A dot on a graph with no context is often fairly useless unless you have already established a sense of context. A good example from my last job: if I tell someone that they used 200 kWhs last month, for the large percentage of the population, that doesn’t mean anything unless they also know how much others are using, or how much they used in the past. Another situation where this has come up for me is when living in countries that use Celsius for temperature. Is 30 degrees hot? cold? shorts? pants? shirt? no shirt? — after living there for a while, you get a sense for it (30 is pretty warm by the way), but without having spent one’s life getting familiar with it in the same way as Fahrenheit, it’s a complicated proposition.
To give credit where it is due, the concept for this post was inspired by a post from Mark Suster on entrepreneur/VC relationships (which is also worth a read).
It can be helpful to remember this when presenting yourself to others or evaluating your own performance. Without comparisons to others or your past performance, a single piece of information leaves a lot to be desired. As Mark points out, when evaluating a company for investment, meeting an entrepreneur a single time tells you very little about the company. Are they high revenue, but trending down or flat? or are they low revenue, but doubling every month for the past 6 months? With a single point, you can make up whatever trajectory you want from your data.
This same concept can be applied to job hunting, dating, and any other interpersonal situation where you are looking at a long-term outcome involving people. Mark covers this thinking pretty well in his post, so I won’t re-iterate here.
This same type of thinking can also be applied usefully to self-evaluation to provide better perspective, and for driven, hard charging people, it can help provide some checks to negative self-evaluation or frustrations with progress. For example: say I’m an athlete looking to perform my first body-weight pull up, and I’ve been trying to reach this goal for 6 months. I’m still not there. Looking at my current state (can’t do a pullup unassisted) and comparing it to where I want to be (can do a pullup unassisted), I could very well look at that as a failure. That’s a point on a graph. Now, let’s back up six months to where I didn’t have the strength to deadhang on the bar for more than 5 seconds. Now I can not only hang on the bar for more than 40 seconds, I can can perform assisted pullups using a stretch band. Suddenly my hopeless situation becomes a trend line which is strongly going in the right direction. That’s a much different story.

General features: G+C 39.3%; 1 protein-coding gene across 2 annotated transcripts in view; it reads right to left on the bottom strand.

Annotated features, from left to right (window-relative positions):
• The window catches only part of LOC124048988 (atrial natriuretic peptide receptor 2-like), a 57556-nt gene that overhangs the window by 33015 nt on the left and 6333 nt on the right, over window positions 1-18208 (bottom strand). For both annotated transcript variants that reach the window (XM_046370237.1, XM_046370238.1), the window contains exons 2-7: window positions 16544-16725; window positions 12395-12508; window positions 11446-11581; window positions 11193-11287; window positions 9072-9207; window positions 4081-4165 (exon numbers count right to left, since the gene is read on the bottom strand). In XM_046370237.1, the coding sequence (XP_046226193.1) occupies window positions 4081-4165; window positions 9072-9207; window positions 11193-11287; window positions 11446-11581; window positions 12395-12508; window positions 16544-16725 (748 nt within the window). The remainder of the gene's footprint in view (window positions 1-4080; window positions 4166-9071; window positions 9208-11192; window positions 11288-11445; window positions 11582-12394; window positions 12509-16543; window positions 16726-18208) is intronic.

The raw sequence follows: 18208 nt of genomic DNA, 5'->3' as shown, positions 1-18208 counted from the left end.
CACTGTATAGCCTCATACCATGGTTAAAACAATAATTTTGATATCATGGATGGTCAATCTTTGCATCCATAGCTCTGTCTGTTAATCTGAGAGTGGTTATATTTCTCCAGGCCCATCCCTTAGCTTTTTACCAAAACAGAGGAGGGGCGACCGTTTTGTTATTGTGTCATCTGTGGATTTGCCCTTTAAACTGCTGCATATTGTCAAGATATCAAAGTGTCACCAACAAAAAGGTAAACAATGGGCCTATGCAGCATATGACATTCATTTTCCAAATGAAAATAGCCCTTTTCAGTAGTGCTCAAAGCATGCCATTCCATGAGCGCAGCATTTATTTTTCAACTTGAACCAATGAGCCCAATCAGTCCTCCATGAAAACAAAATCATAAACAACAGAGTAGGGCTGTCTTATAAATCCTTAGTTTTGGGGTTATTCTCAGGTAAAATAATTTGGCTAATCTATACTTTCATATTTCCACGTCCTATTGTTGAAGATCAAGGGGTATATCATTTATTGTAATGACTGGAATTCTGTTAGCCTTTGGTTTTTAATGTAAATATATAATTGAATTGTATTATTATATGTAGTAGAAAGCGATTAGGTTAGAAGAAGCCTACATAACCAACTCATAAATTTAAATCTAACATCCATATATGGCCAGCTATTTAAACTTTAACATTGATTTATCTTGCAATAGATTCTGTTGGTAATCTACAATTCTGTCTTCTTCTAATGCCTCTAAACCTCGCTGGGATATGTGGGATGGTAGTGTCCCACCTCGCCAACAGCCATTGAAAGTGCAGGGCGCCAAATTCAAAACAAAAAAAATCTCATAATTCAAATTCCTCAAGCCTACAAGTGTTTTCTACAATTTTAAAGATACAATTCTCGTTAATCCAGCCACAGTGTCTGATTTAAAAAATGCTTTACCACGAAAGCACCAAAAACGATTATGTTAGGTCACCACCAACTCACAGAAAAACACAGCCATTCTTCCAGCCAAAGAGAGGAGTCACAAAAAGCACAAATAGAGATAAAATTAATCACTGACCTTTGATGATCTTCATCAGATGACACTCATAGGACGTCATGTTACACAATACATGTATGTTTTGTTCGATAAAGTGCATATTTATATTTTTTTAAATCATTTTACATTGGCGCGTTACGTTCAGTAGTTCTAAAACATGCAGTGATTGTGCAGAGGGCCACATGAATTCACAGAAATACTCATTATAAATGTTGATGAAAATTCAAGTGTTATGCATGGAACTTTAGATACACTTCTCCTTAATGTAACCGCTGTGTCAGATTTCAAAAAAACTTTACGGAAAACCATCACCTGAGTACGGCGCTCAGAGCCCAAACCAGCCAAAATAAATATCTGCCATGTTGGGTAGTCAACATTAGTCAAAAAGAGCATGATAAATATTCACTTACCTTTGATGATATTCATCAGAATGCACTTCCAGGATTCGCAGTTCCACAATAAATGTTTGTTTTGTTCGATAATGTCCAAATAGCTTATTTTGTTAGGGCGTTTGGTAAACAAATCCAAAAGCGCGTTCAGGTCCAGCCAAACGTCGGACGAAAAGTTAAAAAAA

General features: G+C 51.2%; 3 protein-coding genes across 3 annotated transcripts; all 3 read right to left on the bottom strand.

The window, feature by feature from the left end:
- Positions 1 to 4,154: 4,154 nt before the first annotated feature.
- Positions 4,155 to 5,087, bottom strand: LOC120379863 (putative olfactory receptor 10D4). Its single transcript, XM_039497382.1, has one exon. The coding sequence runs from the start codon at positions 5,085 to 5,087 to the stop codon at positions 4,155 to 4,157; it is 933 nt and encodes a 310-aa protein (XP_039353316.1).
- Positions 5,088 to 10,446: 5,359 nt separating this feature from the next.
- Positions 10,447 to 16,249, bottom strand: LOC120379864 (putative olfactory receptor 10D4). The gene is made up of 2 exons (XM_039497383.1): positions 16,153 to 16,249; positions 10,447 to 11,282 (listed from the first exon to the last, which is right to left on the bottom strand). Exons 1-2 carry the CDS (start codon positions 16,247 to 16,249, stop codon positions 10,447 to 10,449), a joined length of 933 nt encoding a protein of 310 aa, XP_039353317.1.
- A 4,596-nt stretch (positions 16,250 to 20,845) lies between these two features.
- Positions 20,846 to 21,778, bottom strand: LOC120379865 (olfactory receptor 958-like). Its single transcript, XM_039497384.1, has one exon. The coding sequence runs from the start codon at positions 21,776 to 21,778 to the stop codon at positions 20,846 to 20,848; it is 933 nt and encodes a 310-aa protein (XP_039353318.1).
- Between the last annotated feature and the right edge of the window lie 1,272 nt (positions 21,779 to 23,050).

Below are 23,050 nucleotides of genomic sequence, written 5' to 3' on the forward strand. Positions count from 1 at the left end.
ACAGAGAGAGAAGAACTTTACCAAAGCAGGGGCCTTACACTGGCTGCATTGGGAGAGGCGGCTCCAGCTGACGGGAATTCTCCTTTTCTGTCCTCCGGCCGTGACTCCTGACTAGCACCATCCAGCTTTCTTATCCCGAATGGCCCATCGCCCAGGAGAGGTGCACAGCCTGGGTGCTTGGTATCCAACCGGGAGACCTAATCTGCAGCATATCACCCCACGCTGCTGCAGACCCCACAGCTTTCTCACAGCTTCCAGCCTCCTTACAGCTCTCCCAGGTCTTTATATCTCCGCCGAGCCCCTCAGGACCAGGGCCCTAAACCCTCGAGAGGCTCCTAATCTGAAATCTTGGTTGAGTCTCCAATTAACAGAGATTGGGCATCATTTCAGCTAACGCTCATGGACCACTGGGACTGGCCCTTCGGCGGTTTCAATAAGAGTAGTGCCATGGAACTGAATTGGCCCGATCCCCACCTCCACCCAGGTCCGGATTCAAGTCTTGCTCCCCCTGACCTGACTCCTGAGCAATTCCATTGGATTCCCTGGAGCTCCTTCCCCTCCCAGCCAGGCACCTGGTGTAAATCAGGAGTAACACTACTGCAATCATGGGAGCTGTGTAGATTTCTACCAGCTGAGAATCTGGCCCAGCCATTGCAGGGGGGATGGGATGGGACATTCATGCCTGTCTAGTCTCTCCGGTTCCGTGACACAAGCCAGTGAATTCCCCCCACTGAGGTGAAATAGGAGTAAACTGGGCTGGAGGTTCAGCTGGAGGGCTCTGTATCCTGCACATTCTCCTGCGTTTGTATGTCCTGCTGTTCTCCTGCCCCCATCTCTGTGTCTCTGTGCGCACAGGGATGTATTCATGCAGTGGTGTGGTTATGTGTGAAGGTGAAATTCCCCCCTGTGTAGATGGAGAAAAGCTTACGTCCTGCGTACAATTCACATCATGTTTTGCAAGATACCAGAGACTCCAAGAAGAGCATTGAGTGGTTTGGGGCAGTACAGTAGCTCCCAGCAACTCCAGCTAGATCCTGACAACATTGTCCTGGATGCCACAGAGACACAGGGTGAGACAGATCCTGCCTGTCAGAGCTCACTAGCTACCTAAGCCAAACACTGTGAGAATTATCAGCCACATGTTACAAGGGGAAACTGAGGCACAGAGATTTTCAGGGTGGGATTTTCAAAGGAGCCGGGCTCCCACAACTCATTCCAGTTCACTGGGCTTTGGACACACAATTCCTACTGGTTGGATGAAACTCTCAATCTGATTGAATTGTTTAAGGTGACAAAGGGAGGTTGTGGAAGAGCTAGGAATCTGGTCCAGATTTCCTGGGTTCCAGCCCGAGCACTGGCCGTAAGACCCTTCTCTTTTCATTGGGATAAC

Again, the same concept can apply to skill building, working out, relationships, etc.
I’ve noticed a few situations where this model can break down if not observed.
Comparing one’s self to a group can be a great way to get a sense of where you fall in within the group’s skill set, but can be terrible when measuring improvement in your own skills. For example, I’ve always worked in startups with smart, ambitious young people and thus find myself comparing my skills and abilities to the highly skilled and intelligent people I work with. As a result, I often feel that I’m not progressing. What is in fact occuring is that our entire cohort is progressing and improving together. So when I look to my local cohort, I find that it often looks the same month over month. What I’m failing to realize in this case is that the cohort itself is moving in relation to the outside world.
Looking to Extremes
With limited, discrete data points, evaluation can be flawed by sampling error. An example of this in life would be: evaluating sport proficiency after having lost of game or relationship success after having broken up recently. These are both likely going to be relative minimums, and not representative of the overall trends. Make sure your sampling isn’t being biased by current state of mind and that your time horizon isn’t distorting your trend line.
I’m sure I haven’t covered all the possible ways this could go wrong, I’d love to hear if any of you have other thoughts on avoiding false interpretations and ways to better use lines and not dots in keeping yourself happy, healthy, and wise.